DUBNER: I’d like to think you could be much, much, much more devious than that. I don’t want you to get carried away, but I would appreciate a slightly higher level of creativity than just toilet vandalism, because that is really — that’s old school, and I think new times call for new vandalism.

DUCKWORTH: Okay, Stephen, I have something to say — both to you and your call out for, you know, more inventive devious licks, and also to Aidan. And, I’m sorry, it’s going to be very schoolmarm, because I’m definitely “team honesty” here.

DUBNER: You’re going to appeal to his inner self somehow, aren’t you? You’re going to tell him that he’s going to feel better about himself if he stops?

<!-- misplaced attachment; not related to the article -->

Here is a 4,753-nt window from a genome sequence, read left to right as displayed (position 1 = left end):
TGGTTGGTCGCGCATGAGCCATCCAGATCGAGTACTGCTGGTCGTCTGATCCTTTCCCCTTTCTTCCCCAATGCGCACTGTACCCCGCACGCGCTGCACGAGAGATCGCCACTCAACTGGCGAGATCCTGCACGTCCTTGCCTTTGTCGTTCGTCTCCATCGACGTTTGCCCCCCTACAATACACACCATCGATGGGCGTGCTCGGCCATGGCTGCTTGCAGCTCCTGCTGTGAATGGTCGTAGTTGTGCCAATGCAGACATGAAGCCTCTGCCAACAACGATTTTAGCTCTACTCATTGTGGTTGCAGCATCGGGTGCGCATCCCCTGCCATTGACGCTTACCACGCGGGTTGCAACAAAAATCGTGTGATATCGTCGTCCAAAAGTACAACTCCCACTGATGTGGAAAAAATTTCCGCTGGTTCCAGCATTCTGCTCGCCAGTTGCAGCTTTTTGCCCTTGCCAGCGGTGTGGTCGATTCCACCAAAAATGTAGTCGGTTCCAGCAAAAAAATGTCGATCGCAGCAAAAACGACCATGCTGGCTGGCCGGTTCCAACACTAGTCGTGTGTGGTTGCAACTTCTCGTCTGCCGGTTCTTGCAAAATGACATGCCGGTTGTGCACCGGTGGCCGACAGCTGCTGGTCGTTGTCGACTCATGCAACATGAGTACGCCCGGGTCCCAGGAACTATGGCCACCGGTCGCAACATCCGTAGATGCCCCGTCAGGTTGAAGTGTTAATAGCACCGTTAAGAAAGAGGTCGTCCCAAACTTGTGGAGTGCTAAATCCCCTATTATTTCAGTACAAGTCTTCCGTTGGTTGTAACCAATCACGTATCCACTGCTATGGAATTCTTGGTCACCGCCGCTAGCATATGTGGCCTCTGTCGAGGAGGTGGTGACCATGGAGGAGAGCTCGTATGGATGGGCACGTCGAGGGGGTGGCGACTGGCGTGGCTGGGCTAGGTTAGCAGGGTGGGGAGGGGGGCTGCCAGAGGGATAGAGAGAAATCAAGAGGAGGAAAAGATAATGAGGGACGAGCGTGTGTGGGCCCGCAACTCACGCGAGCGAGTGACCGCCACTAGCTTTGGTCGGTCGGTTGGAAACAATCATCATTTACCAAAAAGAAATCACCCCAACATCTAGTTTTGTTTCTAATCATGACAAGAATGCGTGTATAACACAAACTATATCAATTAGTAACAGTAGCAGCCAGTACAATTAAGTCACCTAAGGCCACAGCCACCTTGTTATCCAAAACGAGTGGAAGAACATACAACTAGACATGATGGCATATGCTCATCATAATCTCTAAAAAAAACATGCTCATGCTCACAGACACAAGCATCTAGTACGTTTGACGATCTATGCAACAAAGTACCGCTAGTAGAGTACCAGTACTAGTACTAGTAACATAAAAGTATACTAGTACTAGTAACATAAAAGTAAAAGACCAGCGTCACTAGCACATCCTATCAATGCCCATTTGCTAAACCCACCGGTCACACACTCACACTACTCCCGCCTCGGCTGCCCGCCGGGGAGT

DUCKWORTH: I’m going to give him a technique — like, a way of thinking about a choice, because there are always these options to cheat and then, of course, to not cheat, right? To be honest. So, in behaviorism — in this branch of psychology, you know, it’s been around for decades now — there’s this guy named Howard Rachlin, now deceased, but he was a great behavioral scientist, and he said of self-control dilemmas, anytime you’re going to decide, like, “Should I cheat on this exam? Should I cut the line?” In any of these choice options, you can either frame things narrowly, which is: “just this once.” Like, “Just this once, should I cut line? Just this once, should I cheat on the test? Like, who would suffer?” Or you can do what Rachlin called “patterning” and other scientists call, like, “choice bundling.” It’s kind of like what Immanuel Kant, the philosopher, said about “the categorical imperative,” which is to say that you want to think of every choice as something that you would make again, and again, and again, to infinity. Now, Kant said, of course, when you make the choice, you should ask yourself, “Is this something that I would rule that everybody would do for all of society: act as you would want all other people to act?” But with yourself you could just say, like, “Is this the way I want to act every time I’m waiting in line for the bathroom? Is this the way I want to act every single time somebody asks me to tell the truth?”